Rationalise merchant discount rates to push cashless payments
A panel of CMs headed by Andhra Pradesh chief minister N. Chandrababu Naidu has urged the Reserve Bank of India (RBI) to slash the merchant discount rate (MDR) or the cost a merchant pays a bank for providing debit and credit card services.editorials Updated: Dec 21, 2016 17:07 IST
‘Life in plastic, it’s fantastic.’ No, a panel of chief ministers wasn’t exactly invoking the 90s song by Aqua in times of demonetisation, but their proposal is meant to discourage cash and boost credit card acceptance in the country. A panel of CMs headed by Andhra Pradesh chief minister N. Chandrababu Naidu has urged the Reserve Bank of India (RBI) to slash the merchant discount rate (MDR) or the cost a merchant pays a bank for providing debit and credit card services.
The panel has suggested a MDR of 0.50% with a floor and cap for transactions by debit cards. At present, the MDR is 1% for transactions over Rs 2,000. The recommendations are in line with a paper prepared by former Unique Identity Authority of India chief Nandan Nilekani to realign the transaction fee structure. The number of credit and debit cards in India is rising but as a people, we tend to prefer debit cards over credit cards In March 2016, a total of 24.51 million credit cards and 661.8 million debit cards were in operation, according to the RBI. The Indian payment cards market is expected to grow at of 10% over the period 2015-2020.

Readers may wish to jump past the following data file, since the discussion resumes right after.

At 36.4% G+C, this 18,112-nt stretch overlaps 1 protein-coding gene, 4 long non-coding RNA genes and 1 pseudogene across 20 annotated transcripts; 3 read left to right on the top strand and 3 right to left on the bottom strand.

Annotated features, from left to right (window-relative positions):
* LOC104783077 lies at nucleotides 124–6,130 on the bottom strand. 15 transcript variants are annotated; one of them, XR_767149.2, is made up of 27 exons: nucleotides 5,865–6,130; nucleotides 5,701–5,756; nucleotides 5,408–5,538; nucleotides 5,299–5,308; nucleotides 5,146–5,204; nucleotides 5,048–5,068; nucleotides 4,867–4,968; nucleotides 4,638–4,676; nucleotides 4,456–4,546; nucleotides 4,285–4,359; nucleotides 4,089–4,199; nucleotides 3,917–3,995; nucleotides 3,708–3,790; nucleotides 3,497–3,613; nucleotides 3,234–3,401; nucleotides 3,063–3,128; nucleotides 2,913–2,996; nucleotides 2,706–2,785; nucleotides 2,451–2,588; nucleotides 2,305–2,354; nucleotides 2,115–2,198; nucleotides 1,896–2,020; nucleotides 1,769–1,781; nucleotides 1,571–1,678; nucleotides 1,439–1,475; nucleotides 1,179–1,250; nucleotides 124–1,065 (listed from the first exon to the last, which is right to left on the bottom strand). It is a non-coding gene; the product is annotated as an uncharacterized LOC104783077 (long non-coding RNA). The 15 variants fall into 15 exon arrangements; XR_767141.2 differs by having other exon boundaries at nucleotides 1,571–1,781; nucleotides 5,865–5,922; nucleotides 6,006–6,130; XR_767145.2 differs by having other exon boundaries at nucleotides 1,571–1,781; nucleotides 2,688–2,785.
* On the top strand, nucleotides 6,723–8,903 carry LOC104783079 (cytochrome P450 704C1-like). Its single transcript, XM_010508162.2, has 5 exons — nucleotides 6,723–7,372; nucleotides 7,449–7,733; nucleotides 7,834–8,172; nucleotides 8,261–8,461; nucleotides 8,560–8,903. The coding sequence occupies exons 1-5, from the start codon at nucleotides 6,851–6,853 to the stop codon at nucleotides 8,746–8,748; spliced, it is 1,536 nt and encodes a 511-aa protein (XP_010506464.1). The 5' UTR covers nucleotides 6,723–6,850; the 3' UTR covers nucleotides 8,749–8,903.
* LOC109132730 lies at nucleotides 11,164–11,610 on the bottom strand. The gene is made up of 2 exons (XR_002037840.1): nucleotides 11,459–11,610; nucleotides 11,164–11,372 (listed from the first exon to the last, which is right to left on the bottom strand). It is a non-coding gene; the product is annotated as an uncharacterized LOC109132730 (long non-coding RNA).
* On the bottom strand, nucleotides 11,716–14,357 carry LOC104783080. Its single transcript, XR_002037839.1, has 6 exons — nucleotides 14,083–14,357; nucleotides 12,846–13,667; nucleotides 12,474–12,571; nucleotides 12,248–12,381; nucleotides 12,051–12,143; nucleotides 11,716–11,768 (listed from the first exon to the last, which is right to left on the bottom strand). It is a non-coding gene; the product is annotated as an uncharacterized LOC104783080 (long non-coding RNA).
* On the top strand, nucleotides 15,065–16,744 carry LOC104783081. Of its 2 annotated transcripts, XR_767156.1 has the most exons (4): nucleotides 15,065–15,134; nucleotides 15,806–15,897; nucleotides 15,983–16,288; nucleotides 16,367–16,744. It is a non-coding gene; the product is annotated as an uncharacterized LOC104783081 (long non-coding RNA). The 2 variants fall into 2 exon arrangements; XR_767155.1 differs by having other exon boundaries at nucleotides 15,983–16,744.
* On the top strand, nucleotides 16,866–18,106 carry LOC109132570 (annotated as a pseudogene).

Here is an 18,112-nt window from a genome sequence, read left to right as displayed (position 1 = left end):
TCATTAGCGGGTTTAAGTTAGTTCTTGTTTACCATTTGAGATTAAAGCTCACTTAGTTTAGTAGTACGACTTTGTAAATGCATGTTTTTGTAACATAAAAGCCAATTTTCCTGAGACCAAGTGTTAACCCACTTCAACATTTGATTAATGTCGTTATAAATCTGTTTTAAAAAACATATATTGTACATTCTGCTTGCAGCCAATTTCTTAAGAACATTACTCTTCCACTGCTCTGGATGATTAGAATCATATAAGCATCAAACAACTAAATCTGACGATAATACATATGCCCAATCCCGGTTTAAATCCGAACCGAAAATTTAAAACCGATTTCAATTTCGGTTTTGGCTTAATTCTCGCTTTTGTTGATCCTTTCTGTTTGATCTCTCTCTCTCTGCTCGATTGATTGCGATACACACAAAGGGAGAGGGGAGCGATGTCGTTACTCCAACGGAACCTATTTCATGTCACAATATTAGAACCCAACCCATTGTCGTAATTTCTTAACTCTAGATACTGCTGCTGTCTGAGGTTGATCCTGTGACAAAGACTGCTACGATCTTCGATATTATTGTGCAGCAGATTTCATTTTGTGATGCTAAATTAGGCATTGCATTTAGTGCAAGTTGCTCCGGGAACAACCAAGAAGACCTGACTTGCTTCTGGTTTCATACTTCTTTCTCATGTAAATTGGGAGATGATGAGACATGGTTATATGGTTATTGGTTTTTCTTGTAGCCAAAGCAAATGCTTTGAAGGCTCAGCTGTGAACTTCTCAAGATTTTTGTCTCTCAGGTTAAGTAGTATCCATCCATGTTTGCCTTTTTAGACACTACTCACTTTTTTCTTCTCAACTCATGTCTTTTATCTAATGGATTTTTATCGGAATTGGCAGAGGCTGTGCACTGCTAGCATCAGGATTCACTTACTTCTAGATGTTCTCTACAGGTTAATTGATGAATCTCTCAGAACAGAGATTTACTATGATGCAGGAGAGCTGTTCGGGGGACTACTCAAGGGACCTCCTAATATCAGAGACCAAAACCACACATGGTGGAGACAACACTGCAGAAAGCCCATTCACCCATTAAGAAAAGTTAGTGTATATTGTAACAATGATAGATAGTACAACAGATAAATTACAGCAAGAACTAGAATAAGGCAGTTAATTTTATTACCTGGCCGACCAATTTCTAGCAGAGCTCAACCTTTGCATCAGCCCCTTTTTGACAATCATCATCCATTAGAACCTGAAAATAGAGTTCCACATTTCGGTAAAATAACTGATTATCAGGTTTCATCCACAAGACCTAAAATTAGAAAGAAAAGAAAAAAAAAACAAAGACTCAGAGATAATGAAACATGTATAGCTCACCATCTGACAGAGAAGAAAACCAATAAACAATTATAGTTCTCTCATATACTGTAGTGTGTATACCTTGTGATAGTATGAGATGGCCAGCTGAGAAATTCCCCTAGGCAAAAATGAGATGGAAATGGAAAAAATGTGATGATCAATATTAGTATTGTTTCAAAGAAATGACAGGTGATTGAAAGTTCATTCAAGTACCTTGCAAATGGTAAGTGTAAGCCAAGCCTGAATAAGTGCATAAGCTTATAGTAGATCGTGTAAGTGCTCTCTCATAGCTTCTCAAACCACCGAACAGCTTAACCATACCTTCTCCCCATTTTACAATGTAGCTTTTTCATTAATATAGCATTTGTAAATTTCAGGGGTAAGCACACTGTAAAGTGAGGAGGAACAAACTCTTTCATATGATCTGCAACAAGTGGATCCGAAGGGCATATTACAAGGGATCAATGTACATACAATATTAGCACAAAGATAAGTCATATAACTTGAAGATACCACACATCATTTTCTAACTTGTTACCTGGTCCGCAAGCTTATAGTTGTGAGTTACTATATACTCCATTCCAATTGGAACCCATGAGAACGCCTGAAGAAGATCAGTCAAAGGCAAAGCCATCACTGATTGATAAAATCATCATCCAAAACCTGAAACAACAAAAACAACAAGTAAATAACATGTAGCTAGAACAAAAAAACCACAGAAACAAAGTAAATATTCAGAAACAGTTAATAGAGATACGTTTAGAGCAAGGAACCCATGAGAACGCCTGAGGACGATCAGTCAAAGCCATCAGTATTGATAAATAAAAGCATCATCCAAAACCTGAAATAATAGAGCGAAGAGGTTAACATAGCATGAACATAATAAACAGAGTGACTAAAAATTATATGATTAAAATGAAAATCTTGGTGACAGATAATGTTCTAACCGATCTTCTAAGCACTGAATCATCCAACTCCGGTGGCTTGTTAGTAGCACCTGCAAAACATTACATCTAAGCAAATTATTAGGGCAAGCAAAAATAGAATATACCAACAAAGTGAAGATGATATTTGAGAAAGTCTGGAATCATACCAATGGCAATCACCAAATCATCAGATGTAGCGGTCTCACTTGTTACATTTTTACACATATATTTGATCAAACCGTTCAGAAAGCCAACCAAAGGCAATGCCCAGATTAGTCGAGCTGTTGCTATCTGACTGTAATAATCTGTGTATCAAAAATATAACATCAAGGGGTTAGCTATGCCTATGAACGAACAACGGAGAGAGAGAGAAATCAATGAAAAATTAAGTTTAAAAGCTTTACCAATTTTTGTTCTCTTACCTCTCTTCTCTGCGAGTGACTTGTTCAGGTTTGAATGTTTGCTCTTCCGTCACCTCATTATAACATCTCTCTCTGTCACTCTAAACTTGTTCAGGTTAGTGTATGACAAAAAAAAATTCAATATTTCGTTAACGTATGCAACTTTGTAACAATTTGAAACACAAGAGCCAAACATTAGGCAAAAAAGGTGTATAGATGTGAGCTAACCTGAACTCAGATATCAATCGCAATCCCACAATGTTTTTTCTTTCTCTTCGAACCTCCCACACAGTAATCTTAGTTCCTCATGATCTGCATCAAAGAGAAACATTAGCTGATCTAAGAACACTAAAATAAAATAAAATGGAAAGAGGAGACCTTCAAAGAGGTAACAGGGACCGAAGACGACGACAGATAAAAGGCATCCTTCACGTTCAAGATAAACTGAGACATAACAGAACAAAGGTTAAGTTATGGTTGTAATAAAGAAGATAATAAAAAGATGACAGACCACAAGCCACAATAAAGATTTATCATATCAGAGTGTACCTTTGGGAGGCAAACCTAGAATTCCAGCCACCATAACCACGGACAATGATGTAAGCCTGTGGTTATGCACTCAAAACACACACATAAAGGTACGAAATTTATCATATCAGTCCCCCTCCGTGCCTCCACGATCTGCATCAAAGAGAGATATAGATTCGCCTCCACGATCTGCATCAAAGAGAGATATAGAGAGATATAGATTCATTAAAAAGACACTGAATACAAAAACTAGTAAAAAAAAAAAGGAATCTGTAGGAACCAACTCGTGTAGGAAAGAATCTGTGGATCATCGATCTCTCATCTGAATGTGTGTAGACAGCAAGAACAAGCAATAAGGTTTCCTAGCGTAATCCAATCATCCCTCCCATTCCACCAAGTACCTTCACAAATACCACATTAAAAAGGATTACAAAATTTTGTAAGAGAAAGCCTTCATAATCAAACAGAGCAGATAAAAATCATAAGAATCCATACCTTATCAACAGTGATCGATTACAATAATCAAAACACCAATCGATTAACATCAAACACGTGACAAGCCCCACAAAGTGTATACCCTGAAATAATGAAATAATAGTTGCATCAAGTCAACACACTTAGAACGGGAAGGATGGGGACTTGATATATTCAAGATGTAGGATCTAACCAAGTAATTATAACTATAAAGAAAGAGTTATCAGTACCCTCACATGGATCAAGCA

Keeping a check on the merchant discount rate is crucial in a country like India where on the one hand, the government is pushing for an evolution to online transactions and on the other, online marketplaces make susceptible buyers pay a contentious ‘convenience charge’ for payments made through plastic. If more people stop paying for their transactions through cash, the beneficiaries will include both the government that is under fire for lack of currency and the merchant whose cash-handling costs come down. One view is that the State shouldn’t intervene in plastic transactions and let market forces decide the MDR. But the RBI has been batting for its rationalisation. In a in a concept paper on card acceptance infrastructure earlier this year, the central bank said that the high MDR, often transferred by the merchant to the consumer, inhibits many Indians from using plastic money.